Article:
In addition, my lab has developed numerous tools and techniques that enable Crispr/Cas9 genetically defined intestinal cancer organoids that can be endoscopically transplanted into the colons of recipient mice. Furthermore, we have devised endoscopic methods for mucosal directed Crispr/Cas9 genome editing to establish intestinal tumors. The development of such tools will enable us to dissect how tumor initiation, growth, aging, metastasis, immunosurveillance, and drug resistance are influenced by diverse dietary states and the gut microbiome, including the goals of this current application.

For more information about Professor Yilmaz’s research, please visit the Yilmaz lab webpage.

Selected Publications

Cheng CW, Biton M, Haber AL, Gunduz N, Eng G, Gaynor L, Tripathi S, Calibasi-Kocal G, Rickelt S, Butty VL, Moreno M, Iqbal AM, Bauer-Rowe KE, Mylonas K, Whary MT, Levine SS, Hynes RO, Mino-Kenudson M,  Deshpande V, Boyer LA, Fox JG, Mihaylova MM, Regev A, and Yilmaz ÖH. Ketone body signaling mediates intestinal stem cell homeostasis and adaptation to diet. Cell 2019 (In press)

Pentinmikko N, Iqbal S, Mana M, Andersson S, Cognetta AB 3rd, Suciu RM, Roper J, Luopajärvi K, Markelin E, Gopalakrishnan S, Smolander OP, Naranjo S, Saarinen T, Juuti A, Pietiläinen K, Auvinen P, Ristimäki A, Gupta N, Tammela T, Jacks T, Sabatini DM, Cravatt BF, Yilmaz ÖH, Katajisto P. Notum produced by Paneth cells attenuates regeneration of aged intestinal epithelium. Nature. 2019 Jul; 571(7765):398-402.

Mihaylova M, Cheng CW, Cao AQ, Tripathi S, Mana MD, Bauer-Rowe KE, Abu-Remailleh M, Clavin L, Erdemir A, Lewis C, Freinkman E, Huang Y, Bell G, Deshpande V, Carmeliet P, Katajisto P, Sabatini DM, and Yilmaz ÖH. Fasting-Activated Fatty Acid Oxidation Enhances Intestinal Stem Cell Function. Cell Stem Cell 2018. May 3:22(5):769-778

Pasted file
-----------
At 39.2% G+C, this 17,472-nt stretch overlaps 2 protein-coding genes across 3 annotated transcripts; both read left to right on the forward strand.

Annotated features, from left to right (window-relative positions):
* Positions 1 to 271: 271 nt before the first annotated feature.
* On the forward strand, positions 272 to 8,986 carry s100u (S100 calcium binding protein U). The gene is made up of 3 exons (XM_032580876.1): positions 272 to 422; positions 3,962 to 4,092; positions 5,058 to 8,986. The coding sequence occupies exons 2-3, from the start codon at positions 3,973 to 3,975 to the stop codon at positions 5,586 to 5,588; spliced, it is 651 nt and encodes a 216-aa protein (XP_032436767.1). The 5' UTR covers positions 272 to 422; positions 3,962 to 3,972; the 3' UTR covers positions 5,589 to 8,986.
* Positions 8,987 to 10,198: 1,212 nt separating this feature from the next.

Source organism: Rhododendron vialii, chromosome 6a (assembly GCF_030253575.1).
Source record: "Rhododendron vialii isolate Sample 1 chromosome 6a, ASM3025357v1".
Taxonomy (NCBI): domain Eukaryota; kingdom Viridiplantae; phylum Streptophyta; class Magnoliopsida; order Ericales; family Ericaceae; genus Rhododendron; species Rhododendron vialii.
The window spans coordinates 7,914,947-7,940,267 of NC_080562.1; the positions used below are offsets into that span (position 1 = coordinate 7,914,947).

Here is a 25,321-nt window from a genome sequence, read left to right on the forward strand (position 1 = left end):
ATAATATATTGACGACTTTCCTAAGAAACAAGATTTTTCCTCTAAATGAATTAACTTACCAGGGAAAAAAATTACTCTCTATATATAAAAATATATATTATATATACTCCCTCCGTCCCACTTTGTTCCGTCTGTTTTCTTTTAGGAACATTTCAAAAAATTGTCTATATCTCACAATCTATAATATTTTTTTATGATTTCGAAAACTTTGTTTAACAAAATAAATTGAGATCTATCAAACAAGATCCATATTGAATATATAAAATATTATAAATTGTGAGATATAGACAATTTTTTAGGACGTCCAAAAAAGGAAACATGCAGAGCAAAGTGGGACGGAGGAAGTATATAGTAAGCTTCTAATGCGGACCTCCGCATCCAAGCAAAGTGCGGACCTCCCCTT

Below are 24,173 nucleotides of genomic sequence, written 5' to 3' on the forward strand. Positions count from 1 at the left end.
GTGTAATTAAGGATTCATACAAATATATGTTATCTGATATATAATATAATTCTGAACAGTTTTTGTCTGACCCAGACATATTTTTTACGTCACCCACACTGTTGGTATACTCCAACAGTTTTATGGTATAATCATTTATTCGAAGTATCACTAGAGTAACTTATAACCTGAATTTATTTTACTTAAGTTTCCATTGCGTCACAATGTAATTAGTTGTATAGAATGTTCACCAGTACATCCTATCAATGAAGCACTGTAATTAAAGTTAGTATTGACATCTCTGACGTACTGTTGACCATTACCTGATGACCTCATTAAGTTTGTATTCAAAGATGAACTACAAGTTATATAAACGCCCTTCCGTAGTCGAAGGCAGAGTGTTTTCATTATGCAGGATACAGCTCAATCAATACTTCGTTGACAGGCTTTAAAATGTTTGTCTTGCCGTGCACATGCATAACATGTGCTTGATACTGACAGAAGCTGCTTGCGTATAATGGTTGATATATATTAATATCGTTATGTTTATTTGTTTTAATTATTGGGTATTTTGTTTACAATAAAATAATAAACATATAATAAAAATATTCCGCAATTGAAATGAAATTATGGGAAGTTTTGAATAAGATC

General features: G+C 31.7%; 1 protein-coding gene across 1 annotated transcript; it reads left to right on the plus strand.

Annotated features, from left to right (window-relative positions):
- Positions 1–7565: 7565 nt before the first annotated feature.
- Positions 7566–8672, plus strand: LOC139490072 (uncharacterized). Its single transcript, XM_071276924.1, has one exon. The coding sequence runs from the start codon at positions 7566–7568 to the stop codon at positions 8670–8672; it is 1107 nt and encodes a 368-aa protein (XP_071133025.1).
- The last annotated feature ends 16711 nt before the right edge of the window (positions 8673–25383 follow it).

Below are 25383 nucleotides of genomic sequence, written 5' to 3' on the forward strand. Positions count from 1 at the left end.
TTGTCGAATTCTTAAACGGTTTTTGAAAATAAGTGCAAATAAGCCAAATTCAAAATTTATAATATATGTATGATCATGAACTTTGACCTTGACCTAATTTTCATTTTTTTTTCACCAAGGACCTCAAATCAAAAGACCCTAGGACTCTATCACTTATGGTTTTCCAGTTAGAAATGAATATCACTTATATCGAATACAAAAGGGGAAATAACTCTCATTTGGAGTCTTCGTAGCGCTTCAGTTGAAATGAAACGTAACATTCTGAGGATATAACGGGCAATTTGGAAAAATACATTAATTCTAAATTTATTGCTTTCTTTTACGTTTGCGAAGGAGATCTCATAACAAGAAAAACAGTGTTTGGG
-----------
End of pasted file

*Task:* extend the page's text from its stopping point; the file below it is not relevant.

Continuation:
Yilmaz, ÖH. Dietary regulation of the origins of cancer. Science Translational Medicine 2018. Aug 8;19(453).

Roper J, Tammela T, Akkad A, Almeqdadi M, Santos, SB, Jacks T, Yilmaz ÖH. Colonoscopy-based colorectal cancer modeling in mice with CRISPR-Cas9 genome editing and organoid transplantation. Nature Protocols. 2018 Feb;13(2):217-234.

Roper J, Tammela T, Cetinbas NM, Akkad A, Roghanian A, Rickelt S, Almeqdadi M, Wu K, Oberli MA, Sánchez-Rivera F, ... Yilmaz ÖH. In vivo genome editing and organoid transplantation models of colorectal cancer and metastasis. Nat Biotechnol. 2017; 35: 569–576.

Haber AL, Biton M, Rogel N, Herbst RH, Shekhar K, Smillie C, Burgin G, Delorey TM, Howitt MR, Katz Y, Tirosh I, Beyaz S, Dionne D, Zhang M, Raychowdhury R, Garrett WS, Rozenblatt-Rosen O, Shi HN, Yilmaz O, Xavier RJ, Regev A. A single-cell survey of the small intestinal epithelium. Nature. 2017 Nov 16;551(7680):333-339.

Beyaz S, Mana MD, Roper J, Kedrin D, Saadatpour A, Hong SJ, Bauer-Rowe KE, Xifaras ME, Akkad A, Arias E, Pinello L, Katz Y, Shinagare S, Abu-Remaileh M, Mihaylova MM, Lamming DW, Dogum R, Guo G, Bell GW, Selig M, Nielsen GP, Gupta N, Ferrone CR, Deshpande V, Yuan GC, Orkin SH, Sabatini DM, Yilmaz ÖH.  High-fat diet enhances stemness and tumorigenicity of intestinal progenitors. Nature. 2016; 531: 53–58.

Yilmaz ÖH, Katajisto P, Lamming DW, Gültekin Y, Bauer-Rowe KE, Sengupta S, Birsoy K, Dursun A, Yilmaz VO, Selig M, Nielsen GP, Mino-Kenudson M, Zukerberg LR, Bhan AK, Deshpande V, Sabatini DM. mTORC1 in the Paneth cell niche couples intestinal stem-cell function to calorie intake. Nature. 2012; 486: 490–495.

Yilmaz ÖH, Valdez R, Theisen BK, Guo W, Ferguson DO, Wu H, Morrison SJ. 2006. Pten dependence distinguishes haematopoietic stem cells from leukaemia-initiating cells. Nature 441: 475–482.

 

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Contact Information

Ömer Yilmaz

room 76-553G
phone (617) 324-7633
email ohyilmaz@mit.edu

Yilmaz Lab

phone (617) 324-7844
website

Administrative Assistant:

Elizabeth Galoyan
phone (617) 253-3016
email lgaloyan@mit.edu